Given all of these factors, many homeowners have started to consider a previously unthinkable approach - not paying the mortgage because there will never be a way out. Instead, they are willing to let their homes go into foreclosure, and then rent or purchase another home at current market rates to have more chance of equity in the future.

For example, in a recent "60 Minutes" report, half the homeowners in Arizona are underwater (their homes are worth less than their mortgages). One consumer in the story noted he initially thought it was immoral to walk away from his home because he believed in contract liabilities. He tried to renegotiate with the bank, but they wouldn't do anything because he could afford the payments. Eventually, like millions of other consumers, he stopped making payments and went into strategic default.

Consumers are even more likely to let go of vacation homes where there is no real need to hold onto the property since it is a second residence.

While homes have become a less stable source of equity, credit cards offer an ongoing financial resource for consumers. This is a source they don't want to see dry up because unfortunately, they rely on it to get by every month.

A TransUnion consultant recently said in a Reuters' story, "By making a minimum payment on a credit card before a full mortgage payment, it gives consumers monetary leeway to go about their daily activities, especially if they have lost a job."

A FICO Score Trends report found that mortgage-default risk for consumers with high scores now exceeds their credit-card-default risk, "reversing a long historic trend" as reported in Mortgage News Daily.

Long term impact

Some consumers simply don't understand the long-term ramifications of using credit cards to survive. In fact, the average household has more than $16,000 of credit card debt. If consumers are unable to pay more than their minimum payments, they could be stuck with debts that take 20-30 years to pay off with penalties such as increased interest rates and unnecessary fees. The issue is deeper than just mortgage vs. credit card payments. Once consumers turn to a lifestyle living on credit, it is a never ending battle. In the wake of a new credit-card law, as banks tighten credit, many consumers will see this path as a challenge to continue long term.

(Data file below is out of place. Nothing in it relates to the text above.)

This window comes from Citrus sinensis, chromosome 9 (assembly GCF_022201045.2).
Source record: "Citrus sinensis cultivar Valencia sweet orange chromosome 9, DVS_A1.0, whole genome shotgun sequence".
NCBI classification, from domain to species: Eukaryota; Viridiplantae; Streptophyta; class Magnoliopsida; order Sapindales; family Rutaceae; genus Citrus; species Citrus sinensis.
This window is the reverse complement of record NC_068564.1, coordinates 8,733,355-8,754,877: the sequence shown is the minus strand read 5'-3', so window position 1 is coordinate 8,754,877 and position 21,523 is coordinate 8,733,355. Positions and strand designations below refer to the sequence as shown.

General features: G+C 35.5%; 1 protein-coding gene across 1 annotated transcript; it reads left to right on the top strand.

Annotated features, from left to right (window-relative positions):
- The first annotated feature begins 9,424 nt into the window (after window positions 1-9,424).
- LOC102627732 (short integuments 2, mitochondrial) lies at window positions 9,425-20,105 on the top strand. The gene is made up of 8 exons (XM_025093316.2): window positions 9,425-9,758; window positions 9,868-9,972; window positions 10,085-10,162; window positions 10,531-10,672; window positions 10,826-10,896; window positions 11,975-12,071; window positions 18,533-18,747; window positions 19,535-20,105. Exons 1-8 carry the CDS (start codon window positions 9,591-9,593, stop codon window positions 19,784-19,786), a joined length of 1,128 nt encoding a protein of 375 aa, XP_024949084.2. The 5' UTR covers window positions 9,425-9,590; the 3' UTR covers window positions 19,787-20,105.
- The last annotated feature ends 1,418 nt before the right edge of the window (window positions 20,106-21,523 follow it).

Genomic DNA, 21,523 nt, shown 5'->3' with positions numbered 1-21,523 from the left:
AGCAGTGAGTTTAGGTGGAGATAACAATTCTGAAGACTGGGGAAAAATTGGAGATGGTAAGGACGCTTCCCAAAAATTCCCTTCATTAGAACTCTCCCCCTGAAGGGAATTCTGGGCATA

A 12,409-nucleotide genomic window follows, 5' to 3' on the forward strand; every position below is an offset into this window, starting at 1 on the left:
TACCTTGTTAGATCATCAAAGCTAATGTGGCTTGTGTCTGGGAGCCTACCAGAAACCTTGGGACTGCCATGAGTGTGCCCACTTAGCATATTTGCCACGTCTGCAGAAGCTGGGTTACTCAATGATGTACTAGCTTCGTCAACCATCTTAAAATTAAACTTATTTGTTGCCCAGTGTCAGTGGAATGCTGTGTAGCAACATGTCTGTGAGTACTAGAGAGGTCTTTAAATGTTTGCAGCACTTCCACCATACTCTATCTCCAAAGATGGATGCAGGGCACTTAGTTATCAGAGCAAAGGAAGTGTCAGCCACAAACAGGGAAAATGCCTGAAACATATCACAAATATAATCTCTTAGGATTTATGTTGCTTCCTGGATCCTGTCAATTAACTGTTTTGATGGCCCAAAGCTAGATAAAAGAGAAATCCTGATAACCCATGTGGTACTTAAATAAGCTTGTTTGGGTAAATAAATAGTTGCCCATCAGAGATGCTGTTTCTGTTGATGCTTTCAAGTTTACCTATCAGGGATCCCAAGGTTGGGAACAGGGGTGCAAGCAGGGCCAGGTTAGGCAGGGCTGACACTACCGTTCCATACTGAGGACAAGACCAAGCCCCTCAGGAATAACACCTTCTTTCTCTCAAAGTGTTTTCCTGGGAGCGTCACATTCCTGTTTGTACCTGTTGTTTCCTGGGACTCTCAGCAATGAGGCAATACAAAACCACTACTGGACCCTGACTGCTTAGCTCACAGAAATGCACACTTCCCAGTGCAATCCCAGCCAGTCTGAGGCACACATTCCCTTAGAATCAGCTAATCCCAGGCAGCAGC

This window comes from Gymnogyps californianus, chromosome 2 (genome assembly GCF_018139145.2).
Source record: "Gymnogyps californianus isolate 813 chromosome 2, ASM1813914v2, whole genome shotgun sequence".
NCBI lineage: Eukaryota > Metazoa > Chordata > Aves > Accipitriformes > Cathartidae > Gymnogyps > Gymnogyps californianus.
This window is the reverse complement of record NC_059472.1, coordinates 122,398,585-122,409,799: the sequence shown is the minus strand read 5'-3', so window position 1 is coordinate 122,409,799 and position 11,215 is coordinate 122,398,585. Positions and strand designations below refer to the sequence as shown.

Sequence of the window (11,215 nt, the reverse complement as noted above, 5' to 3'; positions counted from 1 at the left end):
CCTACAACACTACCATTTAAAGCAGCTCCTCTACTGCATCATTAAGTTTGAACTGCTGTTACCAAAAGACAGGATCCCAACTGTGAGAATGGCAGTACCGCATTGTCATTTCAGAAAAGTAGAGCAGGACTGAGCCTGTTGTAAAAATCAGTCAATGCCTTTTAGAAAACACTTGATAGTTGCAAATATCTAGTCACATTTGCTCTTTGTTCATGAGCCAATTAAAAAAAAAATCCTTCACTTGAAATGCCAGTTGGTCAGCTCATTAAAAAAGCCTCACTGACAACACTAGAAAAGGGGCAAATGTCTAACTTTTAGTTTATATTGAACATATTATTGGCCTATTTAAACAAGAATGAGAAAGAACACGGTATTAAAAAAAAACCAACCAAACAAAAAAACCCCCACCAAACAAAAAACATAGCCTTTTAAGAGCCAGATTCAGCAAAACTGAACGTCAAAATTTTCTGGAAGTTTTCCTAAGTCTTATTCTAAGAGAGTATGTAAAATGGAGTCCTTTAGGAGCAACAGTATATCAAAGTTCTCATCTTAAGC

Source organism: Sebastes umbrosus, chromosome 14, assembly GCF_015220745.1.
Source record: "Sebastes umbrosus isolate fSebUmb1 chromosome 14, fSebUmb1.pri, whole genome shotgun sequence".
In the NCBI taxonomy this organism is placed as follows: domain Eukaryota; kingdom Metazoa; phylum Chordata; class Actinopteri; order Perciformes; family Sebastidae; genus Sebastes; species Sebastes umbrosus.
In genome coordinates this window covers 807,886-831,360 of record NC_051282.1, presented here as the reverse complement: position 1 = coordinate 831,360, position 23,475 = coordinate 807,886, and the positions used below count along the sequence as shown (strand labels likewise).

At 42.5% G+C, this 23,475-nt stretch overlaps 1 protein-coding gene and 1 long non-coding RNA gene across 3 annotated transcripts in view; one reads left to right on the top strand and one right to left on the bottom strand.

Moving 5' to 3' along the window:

In addition, losing a home to foreclosure will have a huge impact on a person's credit score. At CareOne, customers indicate that having a credit hit is not as bad as being under a huge mortgage that they are unlikely to be able to sell or gain equity from. In reality, it really depends on the local market conditions for resale of the property and how much debt the consumer owes on the home.   

Alternative options

Another option for consumers is to get serious about their budgets if they feel like they can get ahead and back on target to pay the mortgage. This means being very frugal with monthly expenses and living a life without relying on credit cards. This can be a scary choice, but many members of the CareOne community have talked about how they have done it and how it gets easier once you make the conscious choice not to use credit cards.

This is most certainly a tough situation for many consumers. Unfortunately, there are no easy answers or solutions.

Are you in this situation? How are you handling it? Do you have tips for people in the same situation? Please share your thoughts in the comments section.